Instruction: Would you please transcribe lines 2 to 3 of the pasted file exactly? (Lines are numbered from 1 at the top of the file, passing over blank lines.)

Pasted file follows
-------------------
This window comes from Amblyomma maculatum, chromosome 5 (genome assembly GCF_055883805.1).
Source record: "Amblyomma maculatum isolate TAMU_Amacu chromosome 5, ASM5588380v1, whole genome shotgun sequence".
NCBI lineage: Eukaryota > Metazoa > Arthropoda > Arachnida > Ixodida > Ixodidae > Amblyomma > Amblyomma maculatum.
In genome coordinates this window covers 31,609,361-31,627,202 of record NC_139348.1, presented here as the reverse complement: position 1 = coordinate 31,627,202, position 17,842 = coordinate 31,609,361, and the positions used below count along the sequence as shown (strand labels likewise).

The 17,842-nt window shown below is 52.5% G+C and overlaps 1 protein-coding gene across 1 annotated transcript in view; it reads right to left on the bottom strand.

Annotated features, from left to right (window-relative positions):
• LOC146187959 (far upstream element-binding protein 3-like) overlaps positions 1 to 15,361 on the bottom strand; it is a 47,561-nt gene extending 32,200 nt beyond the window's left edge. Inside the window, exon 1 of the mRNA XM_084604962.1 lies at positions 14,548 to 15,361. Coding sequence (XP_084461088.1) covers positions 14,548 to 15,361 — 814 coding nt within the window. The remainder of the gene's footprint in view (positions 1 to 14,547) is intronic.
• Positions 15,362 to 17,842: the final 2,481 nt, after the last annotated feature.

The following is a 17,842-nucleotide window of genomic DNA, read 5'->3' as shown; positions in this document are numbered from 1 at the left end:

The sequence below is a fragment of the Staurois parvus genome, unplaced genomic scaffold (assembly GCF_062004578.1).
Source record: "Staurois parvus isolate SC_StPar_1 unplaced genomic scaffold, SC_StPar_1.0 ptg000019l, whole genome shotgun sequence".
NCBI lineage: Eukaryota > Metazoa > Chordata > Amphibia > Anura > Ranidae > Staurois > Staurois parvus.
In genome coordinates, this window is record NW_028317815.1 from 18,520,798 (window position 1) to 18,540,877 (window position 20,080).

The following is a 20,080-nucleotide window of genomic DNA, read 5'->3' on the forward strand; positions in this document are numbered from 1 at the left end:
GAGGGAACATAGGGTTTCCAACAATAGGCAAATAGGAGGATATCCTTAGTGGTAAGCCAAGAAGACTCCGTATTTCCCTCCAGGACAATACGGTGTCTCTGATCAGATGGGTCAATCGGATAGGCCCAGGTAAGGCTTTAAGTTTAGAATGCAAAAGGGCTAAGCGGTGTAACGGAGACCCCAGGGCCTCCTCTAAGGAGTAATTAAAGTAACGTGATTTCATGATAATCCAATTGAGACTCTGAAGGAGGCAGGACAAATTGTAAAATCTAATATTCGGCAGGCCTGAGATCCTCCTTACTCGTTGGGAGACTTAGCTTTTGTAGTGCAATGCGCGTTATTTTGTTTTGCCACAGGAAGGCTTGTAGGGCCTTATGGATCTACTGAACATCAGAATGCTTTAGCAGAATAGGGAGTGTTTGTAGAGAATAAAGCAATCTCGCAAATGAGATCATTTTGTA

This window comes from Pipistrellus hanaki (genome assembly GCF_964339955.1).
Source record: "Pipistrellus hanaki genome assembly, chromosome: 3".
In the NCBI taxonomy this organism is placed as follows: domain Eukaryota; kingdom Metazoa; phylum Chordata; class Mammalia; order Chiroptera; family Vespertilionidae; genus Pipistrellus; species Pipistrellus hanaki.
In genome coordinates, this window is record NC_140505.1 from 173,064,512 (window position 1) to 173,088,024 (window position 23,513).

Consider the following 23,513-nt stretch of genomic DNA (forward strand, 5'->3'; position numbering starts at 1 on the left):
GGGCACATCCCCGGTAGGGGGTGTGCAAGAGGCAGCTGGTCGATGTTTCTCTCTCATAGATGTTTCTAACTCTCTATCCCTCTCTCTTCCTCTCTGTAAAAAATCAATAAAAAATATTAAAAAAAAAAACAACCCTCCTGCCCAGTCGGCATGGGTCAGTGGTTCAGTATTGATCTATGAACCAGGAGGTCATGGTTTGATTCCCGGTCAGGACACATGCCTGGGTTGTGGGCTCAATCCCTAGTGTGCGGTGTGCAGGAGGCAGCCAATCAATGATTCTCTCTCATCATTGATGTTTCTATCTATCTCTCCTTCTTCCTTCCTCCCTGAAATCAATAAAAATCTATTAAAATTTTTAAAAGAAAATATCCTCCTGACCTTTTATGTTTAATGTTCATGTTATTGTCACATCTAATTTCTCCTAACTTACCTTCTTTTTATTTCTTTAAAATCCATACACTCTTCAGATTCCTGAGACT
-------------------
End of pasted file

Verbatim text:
Source record: "Amblyomma maculatum isolate TAMU_Amacu chromosome 5, ASM5588380v1, whole genome shotgun sequence".
NCBI lineage: Eukaryota > Metazoa > Arthropoda > Arachnida > Ixodida > Ixodidae > Amblyomma > Amblyomma maculatum.